Noncombatant Evacuation Operations (NEO) are the ordered or authorized departure of civilian noncombatants and nonessential military personnel from danger in an overseas location to a safe haven, usually within the continental United States. NEOs are usually conducted by one of the uniformed military services (depending on the circumstances on the ground) to assist the US State Department in evacuating noncombatants, nonessential military personnel, and other eligible foreign nationals from threats in a specific foreign nation to an appropriate safe location. These operations are conducted under the authority of a Memorandum of Agreement between the State Department and the Pentagon, and are initiated when an ambassador or other chief of mission abroad determines that the security situation in a country calls for evacuation and requests State Department authority for such an evacuation. The State Department then, in most cases, requests the Department of Defense’s assistance.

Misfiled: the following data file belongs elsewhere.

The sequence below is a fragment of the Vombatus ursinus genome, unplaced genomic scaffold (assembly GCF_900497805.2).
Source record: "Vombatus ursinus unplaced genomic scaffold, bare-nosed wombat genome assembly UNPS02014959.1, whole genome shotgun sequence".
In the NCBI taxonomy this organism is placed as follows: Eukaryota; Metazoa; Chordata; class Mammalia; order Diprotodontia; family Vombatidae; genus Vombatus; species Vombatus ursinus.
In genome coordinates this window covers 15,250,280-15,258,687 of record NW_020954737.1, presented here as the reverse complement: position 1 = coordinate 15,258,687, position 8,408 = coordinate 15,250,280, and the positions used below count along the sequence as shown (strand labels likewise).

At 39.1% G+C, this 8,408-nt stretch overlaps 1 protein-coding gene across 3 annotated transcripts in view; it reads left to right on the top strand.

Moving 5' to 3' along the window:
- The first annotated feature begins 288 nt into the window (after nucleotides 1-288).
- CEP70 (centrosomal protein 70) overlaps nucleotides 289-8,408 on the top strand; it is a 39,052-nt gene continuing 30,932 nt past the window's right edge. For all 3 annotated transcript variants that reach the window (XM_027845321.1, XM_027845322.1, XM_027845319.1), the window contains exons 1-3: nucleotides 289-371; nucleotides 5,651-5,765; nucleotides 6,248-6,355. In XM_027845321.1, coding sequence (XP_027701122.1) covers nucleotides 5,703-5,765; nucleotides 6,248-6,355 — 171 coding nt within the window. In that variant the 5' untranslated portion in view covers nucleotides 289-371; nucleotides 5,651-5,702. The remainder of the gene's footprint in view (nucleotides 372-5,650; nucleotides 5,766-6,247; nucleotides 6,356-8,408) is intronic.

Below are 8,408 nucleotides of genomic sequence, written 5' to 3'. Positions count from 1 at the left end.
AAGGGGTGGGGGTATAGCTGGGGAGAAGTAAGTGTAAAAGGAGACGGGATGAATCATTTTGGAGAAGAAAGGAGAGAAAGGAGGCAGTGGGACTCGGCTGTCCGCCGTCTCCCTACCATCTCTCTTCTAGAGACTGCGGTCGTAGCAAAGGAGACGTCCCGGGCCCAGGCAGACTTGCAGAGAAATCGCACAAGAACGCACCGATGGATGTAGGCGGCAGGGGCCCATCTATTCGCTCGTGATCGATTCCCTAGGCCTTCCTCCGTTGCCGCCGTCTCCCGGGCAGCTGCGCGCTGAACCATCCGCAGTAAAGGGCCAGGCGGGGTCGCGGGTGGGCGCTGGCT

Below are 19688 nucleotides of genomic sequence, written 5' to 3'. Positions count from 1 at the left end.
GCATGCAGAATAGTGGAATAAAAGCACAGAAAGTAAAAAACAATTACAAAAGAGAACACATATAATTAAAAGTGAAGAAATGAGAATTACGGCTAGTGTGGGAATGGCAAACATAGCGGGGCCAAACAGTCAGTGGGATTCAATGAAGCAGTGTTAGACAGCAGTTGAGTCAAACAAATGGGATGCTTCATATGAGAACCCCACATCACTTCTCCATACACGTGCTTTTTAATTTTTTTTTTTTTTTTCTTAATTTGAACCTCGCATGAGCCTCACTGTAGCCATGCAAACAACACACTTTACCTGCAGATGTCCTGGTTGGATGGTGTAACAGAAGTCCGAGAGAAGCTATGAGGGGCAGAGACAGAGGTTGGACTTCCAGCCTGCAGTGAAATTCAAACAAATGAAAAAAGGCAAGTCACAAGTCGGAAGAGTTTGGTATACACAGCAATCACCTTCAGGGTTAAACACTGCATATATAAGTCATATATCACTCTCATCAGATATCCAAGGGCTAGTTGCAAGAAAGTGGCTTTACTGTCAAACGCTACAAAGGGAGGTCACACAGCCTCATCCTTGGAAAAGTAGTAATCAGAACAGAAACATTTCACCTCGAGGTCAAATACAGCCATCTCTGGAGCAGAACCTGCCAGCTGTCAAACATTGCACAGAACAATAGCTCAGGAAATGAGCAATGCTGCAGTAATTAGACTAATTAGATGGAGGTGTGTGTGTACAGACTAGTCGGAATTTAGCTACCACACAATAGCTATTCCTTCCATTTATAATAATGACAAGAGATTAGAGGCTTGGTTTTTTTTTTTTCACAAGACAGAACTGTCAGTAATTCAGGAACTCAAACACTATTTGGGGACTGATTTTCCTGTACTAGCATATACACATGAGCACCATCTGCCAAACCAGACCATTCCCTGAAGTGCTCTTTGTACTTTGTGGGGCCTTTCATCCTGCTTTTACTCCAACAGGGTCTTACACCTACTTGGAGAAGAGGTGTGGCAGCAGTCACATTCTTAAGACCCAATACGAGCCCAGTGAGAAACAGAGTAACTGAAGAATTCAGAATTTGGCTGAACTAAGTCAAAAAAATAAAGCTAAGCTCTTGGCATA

Just as no two countries’ crises are the same, each NEO is also unique. For instance, when Liberia’s six-year civil war took a turn for the worse in April 1996, the decision was made to evacuate Americans. A contingent of US Army Special Forces flew from Europe to Lungi Airport in Sierra Leone where an intermediate staging base was established. The Army troops were replaced by a Marine Expeditionary Unit deployed from the Navy helicopter carrier USS Kearsarge, and several thousand Americans and some other nationals were evacuated by helicopter, first to the airport in Sierra Leone, where they were put on larger transport planes for evacuation to safe havens. The unique thing about this NEO is that the intermediate staging base was in a country that was undergoing its own civil war at the time and had just had its first democratic election. In fact, the same Marine Expeditionary Unit had to return to Sierra Leone thirteen months later to evacuate Americans from that country after a coup against the civilian president led to a total breakdown of order and security. When threats from local drug gangs forced the evacuation of the US Consulate General in Chiang Mai, Thailand, in 1987, all consulate personnel were flown to Bangkok where they remained for a month until the threat subsided.